Companies embarking upon digital transformation strategies are spending billions to ensure that customers have positive experiences across their digital platforms, including websites and mobile apps. But some of the most advanced companies are also finding creative ways to apply real-time location data into their decision-making processes, providing an even richer view of potential customers across physical and digital realms.
We’re in the beginning of a new age when it comes to geo-location data. Thanks to the ubiquity of smart phones and the growing presence of IoT devices, businesses are able to capitalize on streams of data flowing from apps and sensors. The smartest companies are figuring out how to leverage these streams of location data to maximize revenue and profitability of products and services.
Starbucks is one of these forward-looking companies engaging with location analytics. When a consumer is using an application has location services turned on – such as through Facebook or Twitter – they can be targeted by Starbucks to receive a discount when they enter a geo-fenced boundary around a particular Starbucks location.
Two leaders in this emerging field are Pitney Bowes and Dun & Bradstreet, which collectively have more than 270 years of experience with collecting, aggregating, and re-selling data to businesses. As the technology has improved, the potential uses for location data have expanded too, executives with the two companies tell Datanami.
According to Rob Minaglia, vice president of OEM sales for Pitney Bowes, D&B is critical for providing context around the basic location data — usually expressed as a latitude and longitude position — that’s collected and validated by Pitney Bowes. “Lot/Lon doesn’t tell you anything, so you want to match that data to a business or other category,” Minaglia says. “You typically want to enrich it, and that’s our partnership with D&B.”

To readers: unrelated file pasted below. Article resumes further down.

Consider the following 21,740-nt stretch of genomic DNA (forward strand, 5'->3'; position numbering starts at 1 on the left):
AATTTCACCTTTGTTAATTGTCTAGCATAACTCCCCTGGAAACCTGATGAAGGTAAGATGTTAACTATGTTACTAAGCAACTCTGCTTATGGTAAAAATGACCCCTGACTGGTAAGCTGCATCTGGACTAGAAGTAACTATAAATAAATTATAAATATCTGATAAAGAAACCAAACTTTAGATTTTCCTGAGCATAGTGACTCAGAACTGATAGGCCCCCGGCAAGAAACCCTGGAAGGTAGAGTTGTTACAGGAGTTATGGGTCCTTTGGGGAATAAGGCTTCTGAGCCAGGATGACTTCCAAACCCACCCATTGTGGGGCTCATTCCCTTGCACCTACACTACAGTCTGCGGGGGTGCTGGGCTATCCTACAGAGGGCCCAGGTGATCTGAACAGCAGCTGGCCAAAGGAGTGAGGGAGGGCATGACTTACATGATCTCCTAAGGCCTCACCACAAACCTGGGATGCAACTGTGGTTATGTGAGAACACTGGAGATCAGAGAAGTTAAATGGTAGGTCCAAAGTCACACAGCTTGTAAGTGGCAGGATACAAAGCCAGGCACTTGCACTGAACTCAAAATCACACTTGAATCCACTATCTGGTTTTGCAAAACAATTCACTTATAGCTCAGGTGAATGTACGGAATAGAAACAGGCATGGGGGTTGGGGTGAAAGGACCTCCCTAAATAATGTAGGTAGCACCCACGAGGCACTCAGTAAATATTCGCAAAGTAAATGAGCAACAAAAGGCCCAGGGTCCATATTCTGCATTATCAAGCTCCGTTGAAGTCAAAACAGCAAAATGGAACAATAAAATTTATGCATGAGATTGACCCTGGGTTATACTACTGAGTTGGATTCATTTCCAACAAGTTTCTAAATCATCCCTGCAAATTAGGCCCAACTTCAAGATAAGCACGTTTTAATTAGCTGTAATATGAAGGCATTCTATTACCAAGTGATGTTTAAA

A retailer could work with Pitney Bowes to take validated location data and then have it enriched via pre-built connections into the D&B database of business information. That essentially allows the Pitney Bowes customer to match a place to a person — for instance a mobile subscriber who’s just a block away from a coffee shop.
“We use that information to enable journey mapping, geo-fencing, attribution, in the moment targeting — services like that which are provided by companies who purchase our data and software,” Minaglia says. “We provide the fundamental element to convert location as defined by a lat/long into the intelligence in order to take those kinds of actions.”
Pitney Bowes and D&B buy and sell their respective location data and services to each other, and offer customers pre-built hooks into the others data services in such a way that it’s a seamless experience no matter which company you deal with. Customers could try to build their own location intelligence system, but unless you’re a Web giant, you’re probably better off tapping into the location data systems that others have built, says Anudit Vikram, D&B senior vice president and chief product officer of Audience Solutions.